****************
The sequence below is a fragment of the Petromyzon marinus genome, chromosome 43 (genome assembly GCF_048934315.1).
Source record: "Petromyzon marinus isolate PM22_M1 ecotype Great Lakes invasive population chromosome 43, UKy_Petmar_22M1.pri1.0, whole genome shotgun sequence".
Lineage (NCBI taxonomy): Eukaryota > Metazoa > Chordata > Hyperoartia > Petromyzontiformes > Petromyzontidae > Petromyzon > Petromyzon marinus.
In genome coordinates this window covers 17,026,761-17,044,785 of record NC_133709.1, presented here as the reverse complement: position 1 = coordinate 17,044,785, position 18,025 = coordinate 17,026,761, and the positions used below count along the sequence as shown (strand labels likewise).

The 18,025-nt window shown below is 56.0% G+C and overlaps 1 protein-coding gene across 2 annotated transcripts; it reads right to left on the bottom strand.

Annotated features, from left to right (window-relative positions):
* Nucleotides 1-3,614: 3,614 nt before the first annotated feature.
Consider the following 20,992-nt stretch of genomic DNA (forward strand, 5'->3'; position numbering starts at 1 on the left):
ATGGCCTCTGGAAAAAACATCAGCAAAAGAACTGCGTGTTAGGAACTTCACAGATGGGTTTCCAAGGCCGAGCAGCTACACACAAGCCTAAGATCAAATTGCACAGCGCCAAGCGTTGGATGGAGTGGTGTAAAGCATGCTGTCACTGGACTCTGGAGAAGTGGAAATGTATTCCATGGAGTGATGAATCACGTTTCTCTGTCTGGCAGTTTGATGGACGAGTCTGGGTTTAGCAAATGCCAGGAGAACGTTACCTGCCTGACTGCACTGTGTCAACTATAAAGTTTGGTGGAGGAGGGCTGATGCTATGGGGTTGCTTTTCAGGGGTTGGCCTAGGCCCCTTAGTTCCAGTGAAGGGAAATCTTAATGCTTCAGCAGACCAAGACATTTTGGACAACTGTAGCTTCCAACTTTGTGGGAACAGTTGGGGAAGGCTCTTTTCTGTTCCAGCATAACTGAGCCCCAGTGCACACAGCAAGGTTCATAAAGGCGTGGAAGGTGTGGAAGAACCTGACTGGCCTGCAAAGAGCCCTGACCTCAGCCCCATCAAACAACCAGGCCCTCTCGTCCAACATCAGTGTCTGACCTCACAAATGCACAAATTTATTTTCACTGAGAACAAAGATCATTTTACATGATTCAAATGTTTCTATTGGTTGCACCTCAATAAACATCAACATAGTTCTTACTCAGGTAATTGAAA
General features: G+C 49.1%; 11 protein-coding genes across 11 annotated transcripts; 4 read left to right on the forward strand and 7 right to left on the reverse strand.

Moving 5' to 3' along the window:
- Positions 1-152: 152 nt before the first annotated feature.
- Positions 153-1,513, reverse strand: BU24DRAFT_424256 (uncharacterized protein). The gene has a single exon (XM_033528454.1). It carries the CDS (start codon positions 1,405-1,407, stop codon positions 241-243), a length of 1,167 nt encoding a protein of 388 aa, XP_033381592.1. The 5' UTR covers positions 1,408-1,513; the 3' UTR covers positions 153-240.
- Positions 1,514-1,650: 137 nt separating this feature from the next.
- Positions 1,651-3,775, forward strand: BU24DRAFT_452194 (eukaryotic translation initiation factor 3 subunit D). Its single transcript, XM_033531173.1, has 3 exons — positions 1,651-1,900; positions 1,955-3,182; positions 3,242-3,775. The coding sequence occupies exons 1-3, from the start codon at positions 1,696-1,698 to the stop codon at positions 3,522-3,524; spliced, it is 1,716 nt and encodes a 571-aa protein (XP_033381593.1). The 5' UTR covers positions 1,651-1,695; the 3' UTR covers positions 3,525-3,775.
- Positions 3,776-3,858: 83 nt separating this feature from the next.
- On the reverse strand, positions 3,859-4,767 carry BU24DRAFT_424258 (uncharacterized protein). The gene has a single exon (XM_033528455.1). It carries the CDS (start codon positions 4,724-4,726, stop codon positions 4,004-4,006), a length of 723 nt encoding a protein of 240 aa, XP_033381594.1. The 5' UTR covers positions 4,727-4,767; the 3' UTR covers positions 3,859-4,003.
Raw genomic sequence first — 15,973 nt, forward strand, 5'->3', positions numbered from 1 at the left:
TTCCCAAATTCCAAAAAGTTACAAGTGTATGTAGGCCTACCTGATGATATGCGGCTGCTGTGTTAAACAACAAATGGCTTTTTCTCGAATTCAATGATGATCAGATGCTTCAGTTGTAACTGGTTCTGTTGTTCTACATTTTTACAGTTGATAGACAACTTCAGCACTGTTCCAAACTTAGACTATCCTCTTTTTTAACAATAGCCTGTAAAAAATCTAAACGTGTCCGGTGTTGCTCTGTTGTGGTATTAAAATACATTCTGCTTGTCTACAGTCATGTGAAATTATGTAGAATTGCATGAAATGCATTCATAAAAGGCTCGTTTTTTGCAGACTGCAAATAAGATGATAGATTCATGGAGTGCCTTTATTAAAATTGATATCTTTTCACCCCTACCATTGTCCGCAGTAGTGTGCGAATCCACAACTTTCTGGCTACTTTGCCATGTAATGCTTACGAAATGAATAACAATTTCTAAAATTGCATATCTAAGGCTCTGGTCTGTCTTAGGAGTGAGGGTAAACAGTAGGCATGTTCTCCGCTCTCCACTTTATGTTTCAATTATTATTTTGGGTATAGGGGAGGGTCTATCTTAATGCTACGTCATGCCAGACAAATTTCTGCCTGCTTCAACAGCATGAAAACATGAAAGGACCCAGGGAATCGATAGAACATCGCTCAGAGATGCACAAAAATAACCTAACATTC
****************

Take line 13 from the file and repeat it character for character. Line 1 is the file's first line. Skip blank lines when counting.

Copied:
- Positions 153-1,513, reverse strand: BU24DRAFT_424256 (uncharacterized protein). The gene has a single exon (XM_033528454.1). It carries the CDS (start codon positions 1,405-1,407, stop codon positions 241-243), a length of 1,167 nt encoding a protein of 388 aa, XP_033381592.1. The 5' UTR covers positions 1,408-1,513; the 3' UTR covers positions 153-240.